Across the border Macondo was the first word that sprang to mind. Gabriel Garcia Marquez conjured a fictional place of magic in One Hundred Years of Solitude, of a time and place nobody could figure. But snaking through the vivid colours of southern Colombia, I could have sworn this was it.
Marquez´s place of birth is a village close to Cartagena on the Caribbean coast, also thought to have inspired Macondo. In his mind if this wasn´t exactly what he meant, in my mind it was so close as to be intoxicating, but both a revelation and let down, because it now seemed Macondo didn`t leap out, after all, straight from his imagination. The dramatic mountain shapes and pungent greens and browns were all real.
You wouldn`t have thought somewhere so close to equator could accommodate some of the most green and fertile landscape in south America. In places, at the road edge for example, the cut of the grass was as it is in rural Ireland. Cattle grazing in adjacent fields had an almost Irish manner about them, though the smooth brown hue of their outline was uniquely Colombian. There was no mistaking the cattle of Macondo.
You wonder crossing the one vast land mass how much really changes from country to country. But arriving in Colombia gives a lie to the idea of overlaping cultures. The contours immediately take a form particular to here and nowhere else. The blood turns first black and then Spanish. The people emit a warmth and charisma that often eludes you in Ecuador, Peru or Bolivia.
The lingering perception of Colombia as violent and dangerous is a little ridiculous because in general, it at least feels safer than most other places in south America. The free market western style economics it embraces, combined with its deep European heritage, means that as a westerner here you command a certain respect. They engage you and give you their trust. There is little of the reserved circumspection that you are treated to in indigenous Bolivia and Peru. Of course there are valid historical and cultural reasons for this. But it is more pleasant to be adorned than to be ignored.
Colombia finds itself flanked by left-wing regimes to the north, east and south which are all ambivalent towards its political and corporate affinity with the USA. But that is politics, and fundamentally Colombians are passionate, charismatic and generous of spirit. The perpetual civil war that helped forge its reputation is now confined to more remote rural areas thanks to a military purge that has claimed the lives of the innocent as well as FARC guerrillas. But it has meant most Colombians can now travel through most places without fear of kidnap. The price paid for adherence to Amrican economics, of course, is a wildly unbalanced class structure, with far too few in possession of far too much, and far too many in possession of nothing. But that is politics, which the people play a far too insufficient role in shaping. Anyway, in judging a people by their country´s politics you usually end up missing the point.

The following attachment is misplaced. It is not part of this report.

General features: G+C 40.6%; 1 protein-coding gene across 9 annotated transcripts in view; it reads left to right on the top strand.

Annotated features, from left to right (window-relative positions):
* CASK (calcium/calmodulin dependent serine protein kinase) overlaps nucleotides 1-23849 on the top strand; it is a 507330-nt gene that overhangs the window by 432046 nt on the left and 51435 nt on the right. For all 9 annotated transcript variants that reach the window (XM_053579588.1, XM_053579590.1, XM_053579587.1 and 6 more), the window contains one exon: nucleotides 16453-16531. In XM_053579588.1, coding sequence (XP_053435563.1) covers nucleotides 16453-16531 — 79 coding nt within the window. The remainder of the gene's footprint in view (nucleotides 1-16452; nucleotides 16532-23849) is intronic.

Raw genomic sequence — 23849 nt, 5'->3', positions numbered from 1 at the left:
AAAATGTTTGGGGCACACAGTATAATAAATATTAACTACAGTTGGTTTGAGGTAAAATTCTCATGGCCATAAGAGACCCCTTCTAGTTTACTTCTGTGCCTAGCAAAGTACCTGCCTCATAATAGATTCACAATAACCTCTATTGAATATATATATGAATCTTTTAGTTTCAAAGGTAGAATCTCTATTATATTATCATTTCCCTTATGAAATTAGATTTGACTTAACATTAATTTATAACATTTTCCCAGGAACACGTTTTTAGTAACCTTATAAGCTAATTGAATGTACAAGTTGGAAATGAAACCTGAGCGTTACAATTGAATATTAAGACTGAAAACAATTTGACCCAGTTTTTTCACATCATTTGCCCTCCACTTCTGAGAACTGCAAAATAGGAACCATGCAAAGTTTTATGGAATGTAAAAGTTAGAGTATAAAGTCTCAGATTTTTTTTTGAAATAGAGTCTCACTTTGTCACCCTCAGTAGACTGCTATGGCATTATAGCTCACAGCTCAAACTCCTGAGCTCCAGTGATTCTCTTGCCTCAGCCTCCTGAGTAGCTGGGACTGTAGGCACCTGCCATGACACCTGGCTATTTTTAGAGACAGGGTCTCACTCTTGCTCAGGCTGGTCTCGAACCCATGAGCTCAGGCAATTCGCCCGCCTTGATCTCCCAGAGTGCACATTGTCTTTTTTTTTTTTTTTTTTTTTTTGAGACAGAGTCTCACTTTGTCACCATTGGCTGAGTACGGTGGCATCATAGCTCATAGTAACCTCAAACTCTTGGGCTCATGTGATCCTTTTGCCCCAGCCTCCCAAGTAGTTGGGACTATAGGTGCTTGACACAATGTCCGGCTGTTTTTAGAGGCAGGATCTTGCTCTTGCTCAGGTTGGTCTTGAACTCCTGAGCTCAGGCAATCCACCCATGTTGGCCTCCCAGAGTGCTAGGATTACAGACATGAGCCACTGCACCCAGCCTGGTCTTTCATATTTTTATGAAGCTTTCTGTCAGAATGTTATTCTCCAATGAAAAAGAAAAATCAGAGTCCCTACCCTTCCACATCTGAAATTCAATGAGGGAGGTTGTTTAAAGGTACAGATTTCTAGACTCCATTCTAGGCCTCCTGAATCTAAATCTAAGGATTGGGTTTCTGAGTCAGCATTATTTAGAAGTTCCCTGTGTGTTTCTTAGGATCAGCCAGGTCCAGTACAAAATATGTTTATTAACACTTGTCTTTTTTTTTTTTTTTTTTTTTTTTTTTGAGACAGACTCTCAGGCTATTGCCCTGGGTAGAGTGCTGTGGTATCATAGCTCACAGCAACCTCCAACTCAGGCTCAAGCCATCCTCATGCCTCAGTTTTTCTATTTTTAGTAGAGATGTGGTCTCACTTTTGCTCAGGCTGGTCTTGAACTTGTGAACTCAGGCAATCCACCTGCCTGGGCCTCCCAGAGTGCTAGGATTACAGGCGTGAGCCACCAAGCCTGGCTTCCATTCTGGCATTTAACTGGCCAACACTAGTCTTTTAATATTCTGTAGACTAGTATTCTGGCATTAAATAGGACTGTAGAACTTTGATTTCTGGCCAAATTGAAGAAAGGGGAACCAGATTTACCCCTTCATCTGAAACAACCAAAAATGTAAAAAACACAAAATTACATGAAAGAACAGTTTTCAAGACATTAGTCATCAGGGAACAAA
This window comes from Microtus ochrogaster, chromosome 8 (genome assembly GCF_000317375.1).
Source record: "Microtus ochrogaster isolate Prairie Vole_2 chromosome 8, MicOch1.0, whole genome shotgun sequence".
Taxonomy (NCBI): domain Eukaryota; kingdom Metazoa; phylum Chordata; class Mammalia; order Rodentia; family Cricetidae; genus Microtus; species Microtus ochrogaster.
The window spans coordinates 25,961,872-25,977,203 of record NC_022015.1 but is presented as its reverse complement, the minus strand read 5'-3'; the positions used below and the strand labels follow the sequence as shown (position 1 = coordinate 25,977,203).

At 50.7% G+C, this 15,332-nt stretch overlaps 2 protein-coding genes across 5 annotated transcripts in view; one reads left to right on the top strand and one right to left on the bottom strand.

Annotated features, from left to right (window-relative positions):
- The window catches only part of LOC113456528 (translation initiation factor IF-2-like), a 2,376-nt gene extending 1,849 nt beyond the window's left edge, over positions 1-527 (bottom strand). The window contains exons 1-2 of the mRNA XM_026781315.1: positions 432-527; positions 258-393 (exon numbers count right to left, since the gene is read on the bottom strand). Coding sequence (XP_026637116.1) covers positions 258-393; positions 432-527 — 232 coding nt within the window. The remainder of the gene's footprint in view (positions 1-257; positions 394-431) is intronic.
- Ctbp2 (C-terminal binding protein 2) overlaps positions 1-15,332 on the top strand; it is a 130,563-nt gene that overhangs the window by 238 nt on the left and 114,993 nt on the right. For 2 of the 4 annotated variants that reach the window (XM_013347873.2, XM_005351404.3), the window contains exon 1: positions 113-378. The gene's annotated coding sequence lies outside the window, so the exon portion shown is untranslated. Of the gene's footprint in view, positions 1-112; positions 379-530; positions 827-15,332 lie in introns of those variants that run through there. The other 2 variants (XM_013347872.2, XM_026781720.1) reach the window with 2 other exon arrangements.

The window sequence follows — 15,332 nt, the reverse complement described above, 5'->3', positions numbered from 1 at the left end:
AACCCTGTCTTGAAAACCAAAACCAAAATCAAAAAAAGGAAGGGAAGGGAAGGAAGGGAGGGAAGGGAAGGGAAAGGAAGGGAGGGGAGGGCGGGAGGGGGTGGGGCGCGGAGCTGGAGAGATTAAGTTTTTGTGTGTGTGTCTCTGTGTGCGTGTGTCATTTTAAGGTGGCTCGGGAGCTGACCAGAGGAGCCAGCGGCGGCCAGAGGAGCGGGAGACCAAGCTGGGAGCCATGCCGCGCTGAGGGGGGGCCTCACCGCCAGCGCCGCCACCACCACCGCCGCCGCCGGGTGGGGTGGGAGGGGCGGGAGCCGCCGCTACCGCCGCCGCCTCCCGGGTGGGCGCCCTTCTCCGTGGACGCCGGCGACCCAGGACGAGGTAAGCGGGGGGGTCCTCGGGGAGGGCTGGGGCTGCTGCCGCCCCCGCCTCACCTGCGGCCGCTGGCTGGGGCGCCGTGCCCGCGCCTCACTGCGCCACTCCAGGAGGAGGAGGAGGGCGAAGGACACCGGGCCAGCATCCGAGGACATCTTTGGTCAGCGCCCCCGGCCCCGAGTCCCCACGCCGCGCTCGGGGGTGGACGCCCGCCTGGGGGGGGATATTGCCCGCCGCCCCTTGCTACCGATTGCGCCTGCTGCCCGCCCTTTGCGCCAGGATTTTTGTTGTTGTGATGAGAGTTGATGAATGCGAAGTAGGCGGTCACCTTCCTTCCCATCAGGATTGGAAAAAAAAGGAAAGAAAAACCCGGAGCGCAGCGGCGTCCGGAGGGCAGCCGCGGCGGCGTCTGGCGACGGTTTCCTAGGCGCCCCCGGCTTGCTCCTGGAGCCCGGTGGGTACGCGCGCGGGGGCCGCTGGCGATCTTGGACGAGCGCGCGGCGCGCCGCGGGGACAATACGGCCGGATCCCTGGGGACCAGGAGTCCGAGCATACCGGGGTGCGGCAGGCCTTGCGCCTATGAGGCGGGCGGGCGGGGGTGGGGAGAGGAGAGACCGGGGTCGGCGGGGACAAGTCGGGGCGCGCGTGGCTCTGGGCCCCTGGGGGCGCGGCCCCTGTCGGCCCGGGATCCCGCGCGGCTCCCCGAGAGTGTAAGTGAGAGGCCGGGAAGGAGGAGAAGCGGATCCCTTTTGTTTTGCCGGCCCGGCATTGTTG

The buses here fly. They are a proper health hazard, and at least that much never changes from country to country. Nevertheless I rolled into Bogota in one piece, resolving to stay put for a bit.
That was three and a half weeks ago. For a start, I´ve always been partial to cities with overhanging hills, and on Bogota´s eastern edge you´ll find beautiful wooded mountains in themselves, from the top of which you can scan the city and its eight million residents. It is amazing stuff. The place has energy and colour, bold modern buildings knitted together with traditional colonial houses and cottages at the foot of Monserrate, where the city took root in the 1500s. It has a nightlife few places in south America can match, and the people, of course, almost always hold out a hand of friendship.
Bogota is contrast of cityscape, of culture and unfortunately, of social class and fortunes. But one thing which it does afford is opportunity. So as my trip winds down to a close, just as I prepare to leave I have been beckoned to stay. I´ll return to this magical place in three weeks and see where the opportunities take me. The expat contingent here is still minimal but quickly the outside world is realising: the perils in Colombia aint so great. But a great place it absolutely is. How long I´ll stay who knows, but right now it just seems to make sense.
Naturally, getting closer to a place doesn´t necessarily mean you get to understand it. That is the trick of travel. But at least you´ve earned the right to be ignorant.
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